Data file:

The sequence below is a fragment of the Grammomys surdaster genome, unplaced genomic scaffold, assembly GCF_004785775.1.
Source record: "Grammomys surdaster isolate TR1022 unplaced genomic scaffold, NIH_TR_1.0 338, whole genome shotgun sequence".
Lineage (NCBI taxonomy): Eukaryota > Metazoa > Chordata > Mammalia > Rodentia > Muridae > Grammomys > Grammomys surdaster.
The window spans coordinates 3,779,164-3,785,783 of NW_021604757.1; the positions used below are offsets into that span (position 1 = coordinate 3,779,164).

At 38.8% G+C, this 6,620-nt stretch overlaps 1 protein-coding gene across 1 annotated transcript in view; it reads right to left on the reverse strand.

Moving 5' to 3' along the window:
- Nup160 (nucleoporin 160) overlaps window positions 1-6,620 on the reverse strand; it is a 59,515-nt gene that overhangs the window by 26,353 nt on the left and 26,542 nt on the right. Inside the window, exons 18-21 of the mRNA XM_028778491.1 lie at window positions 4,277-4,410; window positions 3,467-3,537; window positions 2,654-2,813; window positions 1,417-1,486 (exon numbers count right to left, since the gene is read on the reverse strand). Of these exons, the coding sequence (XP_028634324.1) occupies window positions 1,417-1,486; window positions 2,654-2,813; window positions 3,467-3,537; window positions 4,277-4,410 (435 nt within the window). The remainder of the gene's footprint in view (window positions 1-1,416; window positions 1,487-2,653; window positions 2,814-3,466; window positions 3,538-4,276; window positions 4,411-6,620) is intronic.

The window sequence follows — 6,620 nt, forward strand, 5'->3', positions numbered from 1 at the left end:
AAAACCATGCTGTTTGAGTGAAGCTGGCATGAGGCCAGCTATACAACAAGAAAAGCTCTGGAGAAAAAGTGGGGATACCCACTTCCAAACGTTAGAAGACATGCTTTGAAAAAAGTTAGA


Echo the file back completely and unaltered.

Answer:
The sequence below is a fragment of the Grammomys surdaster genome, unplaced genomic scaffold, assembly GCF_004785775.1.
Source record: "Grammomys surdaster isolate TR1022 unplaced genomic scaffold, NIH_TR_1.0 338, whole genome shotgun sequence".
Lineage (NCBI taxonomy): Eukaryota > Metazoa > Chordata > Mammalia > Rodentia > Muridae > Grammomys > Grammomys surdaster.
The window spans coordinates 3,779,164-3,785,783 of NW_021604757.1; the positions used below are offsets into that span (position 1 = coordinate 3,779,164).

At 38.8% G+C, this 6,620-nt stretch overlaps 1 protein-coding gene across 1 annotated transcript in view; it reads right to left on the reverse strand.

Moving 5' to 3' along the window:
- Nup160 (nucleoporin 160) overlaps window positions 1-6,620 on the reverse strand; it is a 59,515-nt gene that overhangs the window by 26,353 nt on the left and 26,542 nt on the right. Inside the window, exons 18-21 of the mRNA XM_028778491.1 lie at window positions 4,277-4,410; window positions 3,467-3,537; window positions 2,654-2,813; window positions 1,417-1,486 (exon numbers count right to left, since the gene is read on the reverse strand). Of these exons, the coding sequence (XP_028634324.1) occupies window positions 1,417-1,486; window positions 2,654-2,813; window positions 3,467-3,537; window positions 4,277-4,410 (435 nt within the window). The remainder of the gene's footprint in view (window positions 1-1,416; window positions 1,487-2,653; window positions 2,814-3,466; window positions 3,538-4,276; window positions 4,411-6,620) is intronic.

The window sequence follows — 6,620 nt, forward strand, 5'->3', positions numbered from 1 at the left end:
AAAACCATGCTGTTTGAGTGAAGCTGGCATGAGGCCAGCTATACAACAAGAAAAGCTCTGGAGAAAAAGTGGGGATACCCACTTCCAAACGTTAGAAGACATGCTTTGAAAAAAGTTAGA